The Volkswagen Passat is a huge car – and not just in a dimensional sense. It’s been around since the 1970s and has proved so successful that the 30 millionth example rolled off the production line in April.
So, while you might not have been paying attention to this mid-sized executive car, it’s been quietly racking up sales, driven largely by company fleets. The fact the estate outsells the saloon on these shores by two to one shows it’s even resistant to the SUV onslaught. (Even if sales have slowed thanks to consumers’ 4×4 obsession.)
What’s new about the latest Volkswagen Passat?
This being a mid-life refresh, there’s nothing too drastic to report. On the outside, styling changes are minimal, something we’re getting used to as manufacturers overhaul engines to meet strict new emissions targets rather than spend time and money on a fresh face.
However, the Passat has become the first VW to get the firm’s new semi-autonomous driving aid called Travel Assist. It combines the latest adaptive cruise control and lane-keep assist to maintain driving with minimal input from the driver. It’s particularly useful in stop/start traffic, but it’s a long way short of similar systems used by the likes of Audi and Mercedes.
The big news, though, is powertrain-related, with an updated plug-in hybrid model and new engines with particulate filters and cylinder deactivation included in the range to improve economy and emissions.
How does it look?
Aesthetic upgrades might be few and far between, but even so, there’s no denying the new Passat is a handsome thing – particularly in R-Line specification, as our test car is, which means it gets a sportier, more upmarket look. The flat grey paintwork and black accents give it an air of sophistication, while we sincerely hope plenty of buyers are brave enough to go for the bottle green paint. It’s lovely.
Volkswagen told us that its market research says buyers perceive the Passat as a premium option, pitching it against heavy hitters such as the BMW 3 Series and Mercedes-Benz C-Class. The bold, angular styling and deep metallic paint really help it feel like a genuine alternative – as does the interior build quality.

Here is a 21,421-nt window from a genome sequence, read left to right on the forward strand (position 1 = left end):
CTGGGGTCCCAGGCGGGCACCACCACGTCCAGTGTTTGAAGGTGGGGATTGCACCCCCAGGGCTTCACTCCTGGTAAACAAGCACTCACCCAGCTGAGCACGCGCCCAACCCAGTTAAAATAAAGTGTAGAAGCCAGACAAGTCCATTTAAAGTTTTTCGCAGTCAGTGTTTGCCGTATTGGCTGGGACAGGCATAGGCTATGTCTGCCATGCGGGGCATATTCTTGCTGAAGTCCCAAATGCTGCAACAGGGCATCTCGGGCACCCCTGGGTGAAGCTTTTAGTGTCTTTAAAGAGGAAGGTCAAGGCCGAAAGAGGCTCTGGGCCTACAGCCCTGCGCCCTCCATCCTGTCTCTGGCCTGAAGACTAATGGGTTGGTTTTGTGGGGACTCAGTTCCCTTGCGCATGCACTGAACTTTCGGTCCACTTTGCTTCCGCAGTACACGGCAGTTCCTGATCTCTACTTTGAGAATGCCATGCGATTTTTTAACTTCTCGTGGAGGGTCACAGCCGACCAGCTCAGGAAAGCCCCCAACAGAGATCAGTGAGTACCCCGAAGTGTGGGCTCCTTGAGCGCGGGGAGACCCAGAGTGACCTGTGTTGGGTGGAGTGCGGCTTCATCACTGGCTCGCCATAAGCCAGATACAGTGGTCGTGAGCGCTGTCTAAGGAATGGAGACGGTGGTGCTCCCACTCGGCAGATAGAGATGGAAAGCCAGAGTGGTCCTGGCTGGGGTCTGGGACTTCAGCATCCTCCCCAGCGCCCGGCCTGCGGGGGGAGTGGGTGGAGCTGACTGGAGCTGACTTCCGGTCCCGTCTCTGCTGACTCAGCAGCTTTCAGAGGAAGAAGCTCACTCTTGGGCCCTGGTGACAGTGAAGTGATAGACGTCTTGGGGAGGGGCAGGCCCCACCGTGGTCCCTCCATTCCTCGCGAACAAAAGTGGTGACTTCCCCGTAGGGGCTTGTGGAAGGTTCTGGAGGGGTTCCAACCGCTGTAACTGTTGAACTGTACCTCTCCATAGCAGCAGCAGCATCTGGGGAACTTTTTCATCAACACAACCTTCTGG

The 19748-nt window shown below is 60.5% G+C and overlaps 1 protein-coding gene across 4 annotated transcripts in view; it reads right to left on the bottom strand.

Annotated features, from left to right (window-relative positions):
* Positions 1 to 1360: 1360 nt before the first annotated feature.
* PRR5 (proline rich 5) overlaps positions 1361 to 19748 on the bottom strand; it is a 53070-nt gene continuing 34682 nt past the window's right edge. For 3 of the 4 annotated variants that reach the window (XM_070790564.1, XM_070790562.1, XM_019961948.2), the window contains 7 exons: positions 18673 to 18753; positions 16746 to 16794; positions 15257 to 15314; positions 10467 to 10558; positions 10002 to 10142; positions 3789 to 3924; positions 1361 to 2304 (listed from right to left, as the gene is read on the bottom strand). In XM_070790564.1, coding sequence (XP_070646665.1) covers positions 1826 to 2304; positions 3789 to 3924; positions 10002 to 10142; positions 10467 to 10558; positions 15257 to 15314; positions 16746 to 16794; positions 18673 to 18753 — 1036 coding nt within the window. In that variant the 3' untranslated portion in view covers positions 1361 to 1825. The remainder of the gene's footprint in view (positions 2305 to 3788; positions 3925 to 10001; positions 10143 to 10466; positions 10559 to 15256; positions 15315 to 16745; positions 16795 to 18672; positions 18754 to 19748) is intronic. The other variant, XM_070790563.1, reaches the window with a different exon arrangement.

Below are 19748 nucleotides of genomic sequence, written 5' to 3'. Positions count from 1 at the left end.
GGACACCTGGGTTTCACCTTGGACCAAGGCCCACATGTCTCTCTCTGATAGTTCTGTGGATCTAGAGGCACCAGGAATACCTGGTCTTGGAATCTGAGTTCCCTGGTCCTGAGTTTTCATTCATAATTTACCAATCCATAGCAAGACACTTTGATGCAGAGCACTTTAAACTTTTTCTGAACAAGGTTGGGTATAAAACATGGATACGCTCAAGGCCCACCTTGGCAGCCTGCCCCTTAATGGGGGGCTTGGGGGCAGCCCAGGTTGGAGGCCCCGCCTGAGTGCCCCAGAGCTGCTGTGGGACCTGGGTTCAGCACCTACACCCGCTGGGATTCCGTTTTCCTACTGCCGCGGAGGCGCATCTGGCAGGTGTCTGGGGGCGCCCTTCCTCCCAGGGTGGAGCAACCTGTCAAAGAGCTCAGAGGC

One thing to note here, though – we only had access to high-spec models at the launch and haven’t seen entry-level models yet. The Passat does have a history of looking a little dull in lower trims, struggling more to wear its premium badge.
What’s the spec like?
Again, UK specifications have not yet been revealed, but we know the trim levels will be SE, SEL and R-Line, with a limited-run estate-only R-Line Edition, which will be available at launch. Based on the standard equipment list at the international launch, even entry-level models should have plenty of kit.
Expect smartphone integration, LED headlights and taillights and safety equipment such as front collision assist to be included on all models. Travel Assist will also be standard across the range, so all Passat buyers will have access to VW’s advanced adaptive cruise control.
Expect the usual upgrades of styling kits, larger alloy wheels, more advanced safety and entertainment equipment, and more premium upholstery inside. A Dynaudio sound system will also be available as an option, which we’re told has proved hugely popular on other models in VW’s range.
The updated Volkswagen Passat carries over its existing five-star safety rating from Euro NCAP, being tested back in 2014.
What’s the Volkswagen Passat like inside?